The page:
The brush 62 used in the present invention may be an electrically conductive brush. As the bristles of the electrically conductive brush, fibers made of an electrically conductive organic or inorganic material can be used. The thickness and length of the fibers are preferably in the range of 3 to 6 deniers and in the range of 2 to 7 mm, respectively. Further, it is preferable to round the leading ends (portions to be held in sliding contact with the outer surface of the photosensitive element 1) of the bristles of the brush 62 in order to suppress the scraping of the photosensitive element 1.

As the fibers made of the electrically conductive organic material, synthetic or regenerated fibers in which electrically conductive particles are dispersed. For example, polyamide fibers such as nylon 6 and nylon 6—6, polyester fibers such as polyethylene terephthalate, acrylic fibers, polyvinyl alcohol fibers, polyvinyl chloride fibers, rayon, acetate and the like can be used. In order to provide the fibers with electrical conductivity, the fibers may be mixed with an electrically conductive agent or have a metal finishing applied to their outer surfaces. As the fibers made of the electrically conductive inorganic material, carbon fibers may be preferably used. Alternatively, metallic fibers made of, e.g. stainless steel or brass may be used.

The peripheral speed of the brush 62 is not particularly specified. For example, it may be set at 1 to 3 times, preferably 1.5 to 2.5 times the peripheral speed of the photosensitive element 1 in relative speed by rotating in the direction opposite from that of the photosensitive element 1.

The inventive cleaning device is applicable to clean the photosensitive element in various electrophotographic methods of an image forming apparatus such as a copier, a facsimile or a laser printer. Further, the photosensitive elements to be used in combination with the inventive cleaning device are not particularly limited. For example, α-silicone photosensitive elements, selenium photosensitive elements, single-layer or multi-layer organic photosensitive elements or like known photosensitive elements can be used as such.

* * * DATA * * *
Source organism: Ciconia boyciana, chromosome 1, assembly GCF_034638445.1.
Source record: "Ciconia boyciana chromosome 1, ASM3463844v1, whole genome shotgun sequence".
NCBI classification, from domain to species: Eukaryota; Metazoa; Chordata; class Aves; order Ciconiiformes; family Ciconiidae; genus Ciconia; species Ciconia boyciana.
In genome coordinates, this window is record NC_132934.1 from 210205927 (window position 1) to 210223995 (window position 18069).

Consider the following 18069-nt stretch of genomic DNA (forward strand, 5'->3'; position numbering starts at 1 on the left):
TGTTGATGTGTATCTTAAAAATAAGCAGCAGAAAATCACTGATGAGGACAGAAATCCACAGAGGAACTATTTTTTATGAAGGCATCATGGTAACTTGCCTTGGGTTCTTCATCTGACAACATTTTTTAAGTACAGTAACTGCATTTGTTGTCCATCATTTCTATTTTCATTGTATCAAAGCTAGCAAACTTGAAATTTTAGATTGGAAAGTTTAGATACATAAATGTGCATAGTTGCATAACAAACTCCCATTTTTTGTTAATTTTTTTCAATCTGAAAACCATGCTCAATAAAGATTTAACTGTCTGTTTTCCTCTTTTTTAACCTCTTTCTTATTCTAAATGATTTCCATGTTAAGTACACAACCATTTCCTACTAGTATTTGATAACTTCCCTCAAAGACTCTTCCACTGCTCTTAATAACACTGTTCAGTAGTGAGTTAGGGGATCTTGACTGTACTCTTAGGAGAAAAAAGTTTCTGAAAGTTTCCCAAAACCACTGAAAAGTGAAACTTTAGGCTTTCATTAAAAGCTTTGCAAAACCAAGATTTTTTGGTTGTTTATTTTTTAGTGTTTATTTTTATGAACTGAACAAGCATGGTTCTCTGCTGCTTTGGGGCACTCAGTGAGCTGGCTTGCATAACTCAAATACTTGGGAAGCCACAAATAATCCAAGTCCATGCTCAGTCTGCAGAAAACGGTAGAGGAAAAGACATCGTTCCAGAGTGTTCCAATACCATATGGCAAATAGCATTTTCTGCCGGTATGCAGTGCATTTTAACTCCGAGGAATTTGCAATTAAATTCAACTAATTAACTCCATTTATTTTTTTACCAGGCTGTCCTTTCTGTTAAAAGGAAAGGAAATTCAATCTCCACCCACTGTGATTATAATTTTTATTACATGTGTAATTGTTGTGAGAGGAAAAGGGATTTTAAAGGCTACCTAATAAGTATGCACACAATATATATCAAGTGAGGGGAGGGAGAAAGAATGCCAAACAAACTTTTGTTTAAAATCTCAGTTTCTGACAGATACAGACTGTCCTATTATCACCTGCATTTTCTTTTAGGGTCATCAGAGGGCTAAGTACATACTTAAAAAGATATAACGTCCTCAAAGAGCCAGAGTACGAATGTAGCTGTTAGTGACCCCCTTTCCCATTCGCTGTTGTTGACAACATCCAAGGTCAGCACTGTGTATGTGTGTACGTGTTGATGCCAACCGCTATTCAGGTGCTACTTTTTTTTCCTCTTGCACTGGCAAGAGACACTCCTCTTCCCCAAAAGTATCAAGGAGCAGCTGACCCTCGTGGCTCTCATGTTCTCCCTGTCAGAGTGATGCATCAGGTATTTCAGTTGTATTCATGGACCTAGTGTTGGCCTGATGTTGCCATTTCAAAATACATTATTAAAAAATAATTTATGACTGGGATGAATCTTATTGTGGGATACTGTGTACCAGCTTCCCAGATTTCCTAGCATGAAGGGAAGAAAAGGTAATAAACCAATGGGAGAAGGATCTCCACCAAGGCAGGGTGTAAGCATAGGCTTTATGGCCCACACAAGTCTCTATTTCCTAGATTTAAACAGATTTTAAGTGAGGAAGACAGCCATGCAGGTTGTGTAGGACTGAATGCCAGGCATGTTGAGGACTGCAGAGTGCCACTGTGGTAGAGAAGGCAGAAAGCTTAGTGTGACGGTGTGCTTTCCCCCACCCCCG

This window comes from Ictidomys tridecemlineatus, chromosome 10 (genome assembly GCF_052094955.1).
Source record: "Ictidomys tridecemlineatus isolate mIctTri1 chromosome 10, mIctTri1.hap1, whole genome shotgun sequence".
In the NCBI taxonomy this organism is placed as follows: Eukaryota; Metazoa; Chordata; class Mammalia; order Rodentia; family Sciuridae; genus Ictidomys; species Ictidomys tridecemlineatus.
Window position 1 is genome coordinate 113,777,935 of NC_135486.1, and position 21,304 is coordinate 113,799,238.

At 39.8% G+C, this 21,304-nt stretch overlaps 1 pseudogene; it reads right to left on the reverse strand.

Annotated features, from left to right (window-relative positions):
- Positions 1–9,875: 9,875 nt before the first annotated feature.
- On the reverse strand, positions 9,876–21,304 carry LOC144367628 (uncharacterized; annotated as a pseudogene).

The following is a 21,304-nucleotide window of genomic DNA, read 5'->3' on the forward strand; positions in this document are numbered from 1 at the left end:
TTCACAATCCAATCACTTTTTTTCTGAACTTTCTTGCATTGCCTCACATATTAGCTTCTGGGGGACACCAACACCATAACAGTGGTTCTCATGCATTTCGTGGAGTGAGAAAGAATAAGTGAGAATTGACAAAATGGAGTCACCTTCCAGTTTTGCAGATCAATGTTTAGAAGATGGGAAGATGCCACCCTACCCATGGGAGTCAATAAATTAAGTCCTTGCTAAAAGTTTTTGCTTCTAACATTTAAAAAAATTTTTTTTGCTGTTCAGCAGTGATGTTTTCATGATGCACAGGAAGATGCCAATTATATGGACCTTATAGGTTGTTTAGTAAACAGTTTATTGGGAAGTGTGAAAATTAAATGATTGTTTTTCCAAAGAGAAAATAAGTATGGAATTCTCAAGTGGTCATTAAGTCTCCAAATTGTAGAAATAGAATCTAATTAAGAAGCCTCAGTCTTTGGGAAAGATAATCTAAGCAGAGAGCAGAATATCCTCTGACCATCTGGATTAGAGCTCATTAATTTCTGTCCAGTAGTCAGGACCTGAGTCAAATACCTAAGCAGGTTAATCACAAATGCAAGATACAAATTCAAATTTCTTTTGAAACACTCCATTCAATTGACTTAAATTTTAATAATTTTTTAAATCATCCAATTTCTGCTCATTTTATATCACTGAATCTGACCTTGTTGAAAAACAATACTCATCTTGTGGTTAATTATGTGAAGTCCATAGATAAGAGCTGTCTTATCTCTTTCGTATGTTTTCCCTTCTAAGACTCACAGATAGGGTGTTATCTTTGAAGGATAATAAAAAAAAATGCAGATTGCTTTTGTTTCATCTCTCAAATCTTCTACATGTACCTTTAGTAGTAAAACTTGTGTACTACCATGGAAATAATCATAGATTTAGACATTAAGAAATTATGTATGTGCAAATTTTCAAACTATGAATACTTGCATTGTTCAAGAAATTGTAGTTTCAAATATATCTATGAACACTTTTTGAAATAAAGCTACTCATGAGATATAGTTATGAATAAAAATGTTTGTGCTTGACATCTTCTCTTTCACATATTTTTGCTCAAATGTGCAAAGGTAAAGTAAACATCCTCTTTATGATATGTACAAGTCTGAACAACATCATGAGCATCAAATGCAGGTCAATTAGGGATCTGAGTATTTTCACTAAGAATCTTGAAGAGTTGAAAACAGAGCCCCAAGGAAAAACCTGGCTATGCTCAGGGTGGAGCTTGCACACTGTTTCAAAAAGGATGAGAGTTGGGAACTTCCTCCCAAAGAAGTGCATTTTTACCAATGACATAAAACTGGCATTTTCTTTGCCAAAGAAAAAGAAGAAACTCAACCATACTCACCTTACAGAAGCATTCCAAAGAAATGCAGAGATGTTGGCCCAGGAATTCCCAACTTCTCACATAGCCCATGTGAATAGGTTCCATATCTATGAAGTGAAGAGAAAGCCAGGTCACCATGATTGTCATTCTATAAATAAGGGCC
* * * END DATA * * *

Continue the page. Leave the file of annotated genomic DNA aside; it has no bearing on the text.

Although only the brush is used in the foregoing embodiment without using a cleaning blade, they may be used in combination. In such a case as well, the adhesion of the toner to the outer surface of the photosensitive element by fusion and the scraping of the photosensitive element can be prevented since a pressing force of the cleaning blade against the outer surface of the photosensitive element can be reduced.

EXAMPLE 1

After the cleaning device shown in FIG. 2 was mounted in a copier (“Crearge7325” remodel manufactured by Mita Industrial Co., Ltd), charging, exposure, development and fixing were carried out. A satisfactory cleaning performance was displayed, and no adhesion of the toner to the outer surface of the photosensitive element by fusion and no scraping of the photosensitive element were found. The respective parts and working conditions of the cleaning device are as follows.

(Brush)

Material: electrically conductive polyester

Resistance: 108 Ωcm

Density: 60000 bristles/(inch)2

(Cleaning Conditions)

Applied DC voltage: −200 V

Frequency of the applied AC voltage: 1000 Hz

Applied AC voltage: 500 V

Peripheral (surface) speed of the brush: 100 mm/s

Peripheral (surface) speed of the photosensitive element: 127 mm/s

Mote: A difference in the peripheral speed in the above case is 227 mm/s which is a sum of the peripheral speed of the brush and that of the photosensitive element since the brush and the photosensitive element are rotated in opposite directions.)